I got up around 10-something, came to studio to eat breakfast, then headed down Corso Vittorio Emanuele II. When I passed Chiesa Nuova I saw that the doors were open so I walked in. It's a bit embarrassing that I couldn't remember if I had set foot in Chiesa Nuova this trip because the interior of the church looked familiar-ish but not familiar enough. (Stroikian semi-sarcasm: They're all alike, right? You've seen one thermal window motif you've seen 'em all). Then I saw this:
I was here as a kid. It was only a decade later when I stood outside with Michael Graves and went into the oratory library and watched the concentration on Professor Ingrid Rowland's face as she tried to read the Hebrew on the ceiling. Most of my memories from coming to Italy as a child are the tombs of saints. Churches blur together into nothingness (except St. Peter's and the Lateran) but I remember the relics.
There were a bunch of seminarians/priests walking around and as I began to head out of the church I happened to turn around and see a chasuble at this side altar. Not wanting to pass up this opportunity to attend Mass said over St. Philip Neri's body, I went back to the chapel and hesitantly stood there for a bit before kneeling down. It was a private mass and I felt awkward being the only person besides the priest and the seminarian serving. An elderly couple soon appeared and the three of us made up the congregation. At some point during all of this I realized that the priest wasn't speaking Italian but was speaking Latin. The server stumbled on the Confiteor and the priest had to help him a bit through the end of it. So I stumbled upon a Tridentine Mass at the altar of St. Philip Neri in Chiesa Nuova completely out of the blue. I was elated. The elderly couple knew the Latin and before we sat down for the offertory the woman turned and smiled at me for some reason. Maybe she was happy that I knew exactly how to participate and wasn't confused by the Latin. The priest had such a French accent so all the Latin sounded Frenchified. It was great.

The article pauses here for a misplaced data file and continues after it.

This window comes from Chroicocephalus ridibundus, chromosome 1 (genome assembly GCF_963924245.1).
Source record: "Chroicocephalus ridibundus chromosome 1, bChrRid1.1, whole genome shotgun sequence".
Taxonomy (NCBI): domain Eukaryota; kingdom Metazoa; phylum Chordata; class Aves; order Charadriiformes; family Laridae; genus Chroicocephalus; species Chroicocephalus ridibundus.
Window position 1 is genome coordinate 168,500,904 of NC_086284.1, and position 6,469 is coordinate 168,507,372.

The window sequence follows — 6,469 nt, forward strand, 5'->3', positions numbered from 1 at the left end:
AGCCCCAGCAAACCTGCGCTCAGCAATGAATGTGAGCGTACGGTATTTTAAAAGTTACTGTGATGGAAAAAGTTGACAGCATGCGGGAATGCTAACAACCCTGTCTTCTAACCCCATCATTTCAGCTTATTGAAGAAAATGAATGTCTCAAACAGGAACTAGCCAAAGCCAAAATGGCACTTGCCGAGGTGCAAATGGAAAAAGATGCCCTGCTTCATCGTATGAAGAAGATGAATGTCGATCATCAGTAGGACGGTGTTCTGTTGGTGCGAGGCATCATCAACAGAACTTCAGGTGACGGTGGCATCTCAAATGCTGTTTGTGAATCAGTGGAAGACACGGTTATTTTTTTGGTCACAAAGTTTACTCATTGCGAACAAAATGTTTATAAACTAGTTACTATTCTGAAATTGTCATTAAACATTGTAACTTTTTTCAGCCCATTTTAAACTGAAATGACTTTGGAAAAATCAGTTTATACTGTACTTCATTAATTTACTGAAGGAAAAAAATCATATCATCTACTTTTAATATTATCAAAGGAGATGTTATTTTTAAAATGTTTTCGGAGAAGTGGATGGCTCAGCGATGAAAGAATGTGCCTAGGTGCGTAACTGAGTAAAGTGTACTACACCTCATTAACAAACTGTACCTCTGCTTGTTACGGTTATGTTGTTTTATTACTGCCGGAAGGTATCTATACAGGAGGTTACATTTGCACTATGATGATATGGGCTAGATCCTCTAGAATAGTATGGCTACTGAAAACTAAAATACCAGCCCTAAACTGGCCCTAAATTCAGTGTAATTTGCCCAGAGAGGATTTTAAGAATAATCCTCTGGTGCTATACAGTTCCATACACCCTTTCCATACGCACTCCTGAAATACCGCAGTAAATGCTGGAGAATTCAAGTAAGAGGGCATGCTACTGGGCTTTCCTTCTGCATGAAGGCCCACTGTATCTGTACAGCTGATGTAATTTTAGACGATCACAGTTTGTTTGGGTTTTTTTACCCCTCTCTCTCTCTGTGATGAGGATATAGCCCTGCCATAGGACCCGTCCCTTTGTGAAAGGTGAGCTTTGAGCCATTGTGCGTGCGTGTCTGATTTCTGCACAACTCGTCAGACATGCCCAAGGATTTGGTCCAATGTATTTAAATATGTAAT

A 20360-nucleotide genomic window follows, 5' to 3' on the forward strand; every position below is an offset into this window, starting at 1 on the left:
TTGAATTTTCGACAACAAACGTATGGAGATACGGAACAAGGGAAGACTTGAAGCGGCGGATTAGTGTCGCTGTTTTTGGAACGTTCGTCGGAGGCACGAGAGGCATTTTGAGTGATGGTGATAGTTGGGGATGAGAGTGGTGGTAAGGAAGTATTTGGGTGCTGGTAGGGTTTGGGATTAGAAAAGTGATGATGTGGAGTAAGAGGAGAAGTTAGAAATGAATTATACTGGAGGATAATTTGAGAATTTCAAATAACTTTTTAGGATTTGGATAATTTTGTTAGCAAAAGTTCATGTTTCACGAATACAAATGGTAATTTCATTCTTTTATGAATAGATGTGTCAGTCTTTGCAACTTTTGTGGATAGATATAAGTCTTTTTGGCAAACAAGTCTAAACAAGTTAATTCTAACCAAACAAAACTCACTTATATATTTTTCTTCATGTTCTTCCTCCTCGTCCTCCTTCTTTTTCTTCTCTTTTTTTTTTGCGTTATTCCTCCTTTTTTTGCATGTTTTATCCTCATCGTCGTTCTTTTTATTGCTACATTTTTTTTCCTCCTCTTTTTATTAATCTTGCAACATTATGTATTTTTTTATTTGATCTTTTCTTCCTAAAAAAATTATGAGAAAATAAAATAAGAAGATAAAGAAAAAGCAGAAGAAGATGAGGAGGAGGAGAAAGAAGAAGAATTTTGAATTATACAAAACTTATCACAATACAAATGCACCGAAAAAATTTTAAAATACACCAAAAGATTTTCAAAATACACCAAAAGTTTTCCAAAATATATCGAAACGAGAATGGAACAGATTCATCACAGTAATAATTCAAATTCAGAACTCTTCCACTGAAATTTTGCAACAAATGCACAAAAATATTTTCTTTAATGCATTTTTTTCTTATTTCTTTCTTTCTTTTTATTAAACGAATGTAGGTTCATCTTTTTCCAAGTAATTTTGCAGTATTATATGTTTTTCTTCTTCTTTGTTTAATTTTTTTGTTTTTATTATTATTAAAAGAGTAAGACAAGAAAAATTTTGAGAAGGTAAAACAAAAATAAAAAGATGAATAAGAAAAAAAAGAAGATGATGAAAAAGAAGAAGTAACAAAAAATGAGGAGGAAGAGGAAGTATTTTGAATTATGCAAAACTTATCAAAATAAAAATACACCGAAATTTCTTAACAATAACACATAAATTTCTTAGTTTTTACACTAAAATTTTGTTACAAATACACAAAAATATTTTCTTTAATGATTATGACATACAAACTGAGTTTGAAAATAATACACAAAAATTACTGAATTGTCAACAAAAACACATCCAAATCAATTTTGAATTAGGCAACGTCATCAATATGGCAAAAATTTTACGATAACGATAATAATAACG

Everything was just beautiful until the personification of Italy walked in. A man holding a ridiculous handful of clanking skeleton keys told us to leave right in the middle of Mass. The church was "closed". During the middle of the offertory the church was closed and he wouldn't take no for an answer. We had to leave. So I did.
The elderly couple didn't know what nationality I was and I didn't know what nationality they were so we didn't really bother talking; however, we all exchanged looks that read something like "This is so, so stupid. Why is Italy so lame? Oh well. This was great while it lasted." They seemed like really nice people. Good old Universal Church.
After this I kept walking down the corso and went into the bookshop where I previously found the T.S. Eliot. I wanted to look at their prints because they sell a bunch for reasonable prices. I picked up some small prints because if you got a few it was cheaper and they are small enough not to get ruined on the trip home.
|In honour of hot chocolate escapades. Also that's some sweet lace.|